Reflections Front End Web Development – Javascript Continued – Lesson 13

I have taken a few moments to write down my thoughts about Lesson 13 on Javascript Loops to answer the following questions:

  • What new skills have I learned?
  • What has been easy?
  • What has been difficult?
  • How have I used the problem solving strategies from the first project to overcome challenges so far?

Here I have a confession to make. I already have a Masters of Computer Science from Boston University (just graduated on December 2017), with a concentration in Project Management. As a prerequisite for graduation, I had to take some developer courses, alongside coursework on project management, that included Java. Even though Java (an objected-oriented programming language) is not the same as Javascript (an interpreted programming language), the concepts and syntax are similar enough that I can leverage what I have learned in the past, and apply here to my Udacity lessons.

In other words, I’ve already done my head bashing with Conditionals and Loops, sometime in the past.  Loops and Conditionals, when I first encountered them, were one of the most difficult programming concepts to master.  However, with perseverance, and some help from my fellow classmates, I was able to learn and apply these concepts in my basic code.  So when I came across loops here again, I just fired up my old Eclipse IDE, and reviewed that basic code I had written years ago.

Java Eclipse

Therefore, overall, I found this lesson to be moderately challenging (especially given the many provided online resources, and my prior experience with Java), and did not encounter any significant difficulties. Here we learned about the use of Loops in Javascript.  This included:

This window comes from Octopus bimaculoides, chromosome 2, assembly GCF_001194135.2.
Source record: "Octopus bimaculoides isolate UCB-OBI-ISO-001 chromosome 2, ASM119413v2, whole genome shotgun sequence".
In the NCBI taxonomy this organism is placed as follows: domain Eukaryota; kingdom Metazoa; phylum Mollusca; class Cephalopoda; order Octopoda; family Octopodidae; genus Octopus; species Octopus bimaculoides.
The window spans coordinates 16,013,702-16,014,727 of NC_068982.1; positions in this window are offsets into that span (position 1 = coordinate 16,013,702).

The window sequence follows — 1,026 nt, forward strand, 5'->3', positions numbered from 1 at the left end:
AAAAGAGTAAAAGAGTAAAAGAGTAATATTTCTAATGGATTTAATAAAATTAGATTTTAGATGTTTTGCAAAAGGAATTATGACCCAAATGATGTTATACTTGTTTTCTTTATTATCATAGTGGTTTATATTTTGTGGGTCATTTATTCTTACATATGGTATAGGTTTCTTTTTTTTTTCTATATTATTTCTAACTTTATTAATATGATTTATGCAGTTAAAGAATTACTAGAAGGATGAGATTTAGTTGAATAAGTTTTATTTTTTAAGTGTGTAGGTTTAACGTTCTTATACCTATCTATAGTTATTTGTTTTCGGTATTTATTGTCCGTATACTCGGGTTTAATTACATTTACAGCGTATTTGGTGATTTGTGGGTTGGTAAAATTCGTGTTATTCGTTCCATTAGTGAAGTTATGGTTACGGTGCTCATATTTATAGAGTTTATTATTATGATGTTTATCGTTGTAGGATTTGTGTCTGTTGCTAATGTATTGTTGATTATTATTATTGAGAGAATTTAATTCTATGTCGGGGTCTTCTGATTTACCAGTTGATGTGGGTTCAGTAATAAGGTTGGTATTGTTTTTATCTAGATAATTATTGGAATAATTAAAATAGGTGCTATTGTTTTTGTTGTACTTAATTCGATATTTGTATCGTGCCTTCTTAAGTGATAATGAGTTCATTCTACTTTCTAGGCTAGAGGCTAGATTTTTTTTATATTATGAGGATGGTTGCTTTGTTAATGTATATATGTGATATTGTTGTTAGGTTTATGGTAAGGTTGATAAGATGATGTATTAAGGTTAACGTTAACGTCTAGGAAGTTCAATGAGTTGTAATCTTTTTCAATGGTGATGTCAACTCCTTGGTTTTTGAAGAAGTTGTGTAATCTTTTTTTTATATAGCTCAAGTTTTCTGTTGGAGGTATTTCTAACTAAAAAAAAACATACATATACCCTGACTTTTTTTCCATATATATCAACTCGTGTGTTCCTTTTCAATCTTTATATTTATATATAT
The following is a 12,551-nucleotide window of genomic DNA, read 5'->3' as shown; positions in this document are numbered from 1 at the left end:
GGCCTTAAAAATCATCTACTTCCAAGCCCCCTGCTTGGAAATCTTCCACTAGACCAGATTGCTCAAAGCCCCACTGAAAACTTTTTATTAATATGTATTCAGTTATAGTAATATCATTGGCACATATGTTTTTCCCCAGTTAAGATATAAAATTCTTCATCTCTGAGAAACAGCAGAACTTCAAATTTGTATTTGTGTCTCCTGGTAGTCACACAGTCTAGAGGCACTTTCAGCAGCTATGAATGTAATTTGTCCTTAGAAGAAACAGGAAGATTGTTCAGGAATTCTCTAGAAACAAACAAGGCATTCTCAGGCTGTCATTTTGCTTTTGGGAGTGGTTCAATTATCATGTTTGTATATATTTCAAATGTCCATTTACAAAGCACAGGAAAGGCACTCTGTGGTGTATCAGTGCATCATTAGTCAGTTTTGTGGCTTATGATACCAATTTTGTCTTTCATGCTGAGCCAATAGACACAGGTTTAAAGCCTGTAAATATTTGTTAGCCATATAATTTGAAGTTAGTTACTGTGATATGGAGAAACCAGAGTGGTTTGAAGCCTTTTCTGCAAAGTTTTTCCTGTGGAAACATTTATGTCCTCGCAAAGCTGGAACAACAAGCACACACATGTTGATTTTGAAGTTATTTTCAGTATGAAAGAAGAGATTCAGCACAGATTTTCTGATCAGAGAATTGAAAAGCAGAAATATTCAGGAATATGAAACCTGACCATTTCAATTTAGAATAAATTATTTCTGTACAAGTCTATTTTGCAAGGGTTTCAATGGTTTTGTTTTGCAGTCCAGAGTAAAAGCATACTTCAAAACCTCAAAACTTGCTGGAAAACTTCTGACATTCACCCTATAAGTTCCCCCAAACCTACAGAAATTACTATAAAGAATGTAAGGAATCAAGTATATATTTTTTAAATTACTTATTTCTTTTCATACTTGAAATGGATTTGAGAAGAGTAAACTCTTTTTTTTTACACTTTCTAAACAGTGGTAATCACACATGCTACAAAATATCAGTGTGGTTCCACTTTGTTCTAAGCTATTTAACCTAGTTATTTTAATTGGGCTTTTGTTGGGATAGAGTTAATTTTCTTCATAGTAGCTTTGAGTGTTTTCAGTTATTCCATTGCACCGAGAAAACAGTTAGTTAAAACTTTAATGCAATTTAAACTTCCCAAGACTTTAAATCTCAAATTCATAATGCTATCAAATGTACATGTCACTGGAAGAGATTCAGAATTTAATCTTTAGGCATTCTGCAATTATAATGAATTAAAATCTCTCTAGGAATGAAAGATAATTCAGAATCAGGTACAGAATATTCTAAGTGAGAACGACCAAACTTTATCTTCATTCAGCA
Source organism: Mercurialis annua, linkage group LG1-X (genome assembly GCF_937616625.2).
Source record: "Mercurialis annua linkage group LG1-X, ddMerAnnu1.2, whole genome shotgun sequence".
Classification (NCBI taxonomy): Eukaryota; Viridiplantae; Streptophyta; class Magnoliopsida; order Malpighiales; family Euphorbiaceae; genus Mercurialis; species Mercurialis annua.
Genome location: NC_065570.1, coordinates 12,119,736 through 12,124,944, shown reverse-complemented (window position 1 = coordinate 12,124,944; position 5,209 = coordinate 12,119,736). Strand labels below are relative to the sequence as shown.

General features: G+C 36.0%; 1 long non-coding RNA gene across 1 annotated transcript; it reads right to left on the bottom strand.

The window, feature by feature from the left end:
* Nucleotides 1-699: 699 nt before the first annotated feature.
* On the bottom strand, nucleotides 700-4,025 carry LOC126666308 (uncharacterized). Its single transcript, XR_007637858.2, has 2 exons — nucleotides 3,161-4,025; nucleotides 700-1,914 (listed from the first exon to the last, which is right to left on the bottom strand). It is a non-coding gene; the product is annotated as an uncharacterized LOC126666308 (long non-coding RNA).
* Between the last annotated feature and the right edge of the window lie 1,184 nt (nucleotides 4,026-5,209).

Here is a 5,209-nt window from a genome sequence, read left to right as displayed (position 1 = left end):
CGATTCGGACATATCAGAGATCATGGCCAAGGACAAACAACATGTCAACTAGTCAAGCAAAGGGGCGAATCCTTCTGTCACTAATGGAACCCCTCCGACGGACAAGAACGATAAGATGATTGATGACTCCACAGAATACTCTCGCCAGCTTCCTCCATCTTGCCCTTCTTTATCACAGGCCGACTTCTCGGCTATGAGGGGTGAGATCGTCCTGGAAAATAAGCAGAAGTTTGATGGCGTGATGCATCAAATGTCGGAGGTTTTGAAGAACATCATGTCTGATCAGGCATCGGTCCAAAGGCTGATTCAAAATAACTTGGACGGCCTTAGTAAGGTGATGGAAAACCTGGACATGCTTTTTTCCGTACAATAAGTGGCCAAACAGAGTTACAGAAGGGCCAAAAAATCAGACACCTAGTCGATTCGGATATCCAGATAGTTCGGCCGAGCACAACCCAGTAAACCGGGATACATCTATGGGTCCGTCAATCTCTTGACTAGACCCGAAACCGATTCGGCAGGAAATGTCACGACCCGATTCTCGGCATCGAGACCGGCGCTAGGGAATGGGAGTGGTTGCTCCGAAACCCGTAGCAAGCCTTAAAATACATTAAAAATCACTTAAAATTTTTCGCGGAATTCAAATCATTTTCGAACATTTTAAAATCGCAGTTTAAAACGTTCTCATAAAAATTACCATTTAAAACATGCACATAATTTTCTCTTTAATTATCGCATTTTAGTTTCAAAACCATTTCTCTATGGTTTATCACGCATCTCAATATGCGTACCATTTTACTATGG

• While Loops
  • For Loops
  • Nested Loops
  • Increment and Decrement

Collected Lesson 13 Quizzes on Loops in

Also refer to my notes on Loops below:

While Loops

Loops repeat an action some number of times.  The three main pieces of information that any loop should have are:

(1) When to start:  The code that sets up the loop — defining the starting value of a variable for instance.
(2) When to stop: The logical condition to test whether the loop should continue.
(3) How to get to the next item: The incrementing or decrementing step — for example, x = x * 3 or x = x – 1

Here’s a basic while loop example that includes all three parts:
var start = 0; // when to start
while (start < 10) { // when to stop
start = start + 2; // how to get to the next item

For Loops

The for loop explicitly forces you to define the start point, stop point, and each step of the loop. In fact, you’ll get an Uncaught SyntaxError: Unexpected token ) if you leave out any of the three required pieces:
for ( start; stop; step ) {
// do this thing

Here’s an example of a for loop that prints out the values from 0 to 5. Note the semicolons separating the different statements of the for loop: var i = 0; i < 6; i = i + 1:
for (var i = 0; i < 6; i = i + 1) {
console.log(“Printing out i = ” + i);

Nested Loops

You can also nest loops inside of each other:
for (var x = 0; x < 5; x = x + 1) {
for (var y = 0; y < 3; y = y + 1) {
console.log(x + “,” + y);

Increment and Decrement

Summary of operators that increment and decrement:
x++ or ++x // same as x = x + 1
x– or –x // same as x = x – 1
x += 3 // same as x = x + 3
x -= 6 // same as x = x – 6
x *= 2 // same as x = x * 2
x /= 5 // same as x = x / 5

Happy Coding and Blogging!



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